Searching over 5,500,000 cases.


searching
Buy This Entire Record For $7.95

Download the entire decision to receive the complete text, official citation,
docket number, dissents and concurrences, and footnotes for this case.

Learn more about what you receive with purchase of this case.

In re Larry D.

Court of Appeals of Connecticut

January 31, 2017

IN RE LARRY D.[*]

          Argued January 3, 2017 [**]

         Appeal from Superior Court, judicial district of New Haven, Conway, J.

          David B. Rozwaski, assigned counsel, for the appellant (respondent father).

          Daniel M. Salton, assistant attorney general, with whom, on the brief, were George Jepsen, attorney general, and Benjamin Zivyon, assistant attorney general, for the appellee (petitioner).

          Sheldon, Mullins and Flynn, Js.

          OPINION

          FLYNN, J.

         The respondent father appeals from the judgment of the trial court, rendered in favor of the petitioner, the Commissioner of Children and Families, terminating his parental rights with respect to his minor son, Larry D.[1] On appeal, the respondent claims that the court violated his due process rights by ordering him to participate in a psychological evaluation without first appointing him counsel and advising him of his rights. We affirm the judgment of the trial court.

         The record discloses the following relevant facts, which are uncontested or were found by the trial court, and procedural history. Larry was born in November, 2014. On January 8, 2015, after receiving reports suggesting that Larry's mother, Charla J., was unable to provide Larry with proper care, the petitioner obtained an order granting the petitioner temporary custody of Larry. The petitioner filed a neglect petition that same day. On January 16, 2015, the petitioner cited the respondent into the neglect proceedings as a putative father[2] and obtained an order requiring the respondent to submit to a paternity test.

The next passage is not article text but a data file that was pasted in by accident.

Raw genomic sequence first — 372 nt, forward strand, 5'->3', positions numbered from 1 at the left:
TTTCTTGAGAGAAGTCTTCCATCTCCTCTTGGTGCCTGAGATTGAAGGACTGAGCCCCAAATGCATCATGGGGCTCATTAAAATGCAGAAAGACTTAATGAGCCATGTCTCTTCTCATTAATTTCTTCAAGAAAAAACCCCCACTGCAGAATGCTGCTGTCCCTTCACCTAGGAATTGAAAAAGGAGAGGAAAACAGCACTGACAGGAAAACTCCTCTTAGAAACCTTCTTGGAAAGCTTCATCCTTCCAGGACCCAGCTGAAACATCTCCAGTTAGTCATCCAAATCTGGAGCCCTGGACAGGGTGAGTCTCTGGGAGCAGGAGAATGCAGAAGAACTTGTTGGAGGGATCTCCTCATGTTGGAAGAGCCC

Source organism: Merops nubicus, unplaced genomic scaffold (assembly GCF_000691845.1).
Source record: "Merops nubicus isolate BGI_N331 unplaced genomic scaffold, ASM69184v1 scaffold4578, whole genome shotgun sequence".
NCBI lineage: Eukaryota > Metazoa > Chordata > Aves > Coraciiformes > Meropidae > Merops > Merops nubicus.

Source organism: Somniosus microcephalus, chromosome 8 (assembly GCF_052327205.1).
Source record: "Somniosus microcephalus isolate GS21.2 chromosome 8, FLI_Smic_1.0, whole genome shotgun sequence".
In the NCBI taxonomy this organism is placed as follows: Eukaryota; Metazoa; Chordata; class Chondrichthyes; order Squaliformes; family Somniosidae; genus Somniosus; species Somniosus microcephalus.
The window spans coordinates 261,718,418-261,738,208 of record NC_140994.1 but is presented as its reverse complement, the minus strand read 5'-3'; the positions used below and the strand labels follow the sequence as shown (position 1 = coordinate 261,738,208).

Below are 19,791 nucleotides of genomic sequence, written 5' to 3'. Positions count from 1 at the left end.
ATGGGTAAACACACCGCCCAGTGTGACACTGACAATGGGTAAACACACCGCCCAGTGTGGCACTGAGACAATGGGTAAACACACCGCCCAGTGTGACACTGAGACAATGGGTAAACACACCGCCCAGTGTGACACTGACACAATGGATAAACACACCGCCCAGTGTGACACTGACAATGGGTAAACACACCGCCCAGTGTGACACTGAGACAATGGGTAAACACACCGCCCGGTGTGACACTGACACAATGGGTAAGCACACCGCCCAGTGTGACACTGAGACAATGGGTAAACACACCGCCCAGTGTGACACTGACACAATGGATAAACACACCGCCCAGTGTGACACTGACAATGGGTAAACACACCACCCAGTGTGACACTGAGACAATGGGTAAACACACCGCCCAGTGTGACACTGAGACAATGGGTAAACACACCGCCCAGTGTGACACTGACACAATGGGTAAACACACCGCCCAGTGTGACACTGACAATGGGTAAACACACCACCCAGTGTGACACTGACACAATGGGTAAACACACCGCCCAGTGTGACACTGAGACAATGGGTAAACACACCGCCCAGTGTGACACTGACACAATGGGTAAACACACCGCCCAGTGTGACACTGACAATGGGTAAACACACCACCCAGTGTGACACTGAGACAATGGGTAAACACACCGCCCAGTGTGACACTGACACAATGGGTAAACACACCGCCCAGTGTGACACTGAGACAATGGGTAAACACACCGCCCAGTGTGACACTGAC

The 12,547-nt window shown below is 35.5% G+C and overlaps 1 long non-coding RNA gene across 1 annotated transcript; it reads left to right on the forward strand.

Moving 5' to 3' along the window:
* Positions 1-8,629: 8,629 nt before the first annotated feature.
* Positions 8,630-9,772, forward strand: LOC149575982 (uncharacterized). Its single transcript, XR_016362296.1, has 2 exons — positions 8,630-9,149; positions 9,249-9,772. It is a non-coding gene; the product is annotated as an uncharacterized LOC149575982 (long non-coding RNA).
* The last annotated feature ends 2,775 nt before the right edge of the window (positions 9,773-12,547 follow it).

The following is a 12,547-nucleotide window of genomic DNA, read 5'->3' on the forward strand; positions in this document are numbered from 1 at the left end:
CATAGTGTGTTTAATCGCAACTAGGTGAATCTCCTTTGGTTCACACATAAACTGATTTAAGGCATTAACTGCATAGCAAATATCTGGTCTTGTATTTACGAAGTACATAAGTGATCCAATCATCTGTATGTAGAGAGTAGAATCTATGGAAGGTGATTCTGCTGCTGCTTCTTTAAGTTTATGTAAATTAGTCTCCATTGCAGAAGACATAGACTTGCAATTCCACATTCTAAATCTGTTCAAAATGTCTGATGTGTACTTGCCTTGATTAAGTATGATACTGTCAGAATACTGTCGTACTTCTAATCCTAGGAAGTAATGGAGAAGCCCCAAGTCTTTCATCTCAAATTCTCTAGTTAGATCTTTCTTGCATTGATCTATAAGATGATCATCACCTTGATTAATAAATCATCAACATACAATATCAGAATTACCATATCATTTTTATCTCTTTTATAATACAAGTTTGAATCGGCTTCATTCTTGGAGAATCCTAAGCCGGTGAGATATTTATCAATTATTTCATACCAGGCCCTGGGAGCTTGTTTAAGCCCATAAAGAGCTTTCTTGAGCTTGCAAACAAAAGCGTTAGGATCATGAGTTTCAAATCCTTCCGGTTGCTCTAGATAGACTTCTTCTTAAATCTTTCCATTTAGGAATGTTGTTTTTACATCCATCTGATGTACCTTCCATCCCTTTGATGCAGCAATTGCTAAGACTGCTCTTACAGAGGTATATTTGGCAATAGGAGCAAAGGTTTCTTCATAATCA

The respondent was served with the neglect petition on February 24, 2015, at a residence subsequently determined to be his usual place of abode. Nevertheless, on the March 10, 2015 plea date, the respondent failed to appear and a default was entered against him. That same day, Larry was adjudicated neglected and committed to the care and custody of the petitioner. On August 25, 2015, the petitioner filed a petition to, inter alia, terminate the respondent's parental rights as to Larry; see footnote 1 of this opinion; on grounds of abandonment, failure to rehabilitate, and the lack of an ongoing parent-child relationship.

         The respondent, despite having been properly served, failed to appear at his September 25, 2015 plea hearing on the termination of parental rights petition, and a default was entered against him. As a result, the respondent was not appointed counsel to represent him in the termination proceedings. The respondent again failed to appear at the October 22, 2015 permanency plan hearing. At that hearing, the petitioner obtained an order requiring the respondent to participate in a psychological evaluation. On November 30, 2015, the respondent was incarcerated. After learning of the respondent's incarceration, the court issued a writ of habeas corpus to secure his participation in the psychological evaluation, which was conducted at the courthouse on January 8, 2016, by Ines Schroeder, a forensic psychologist.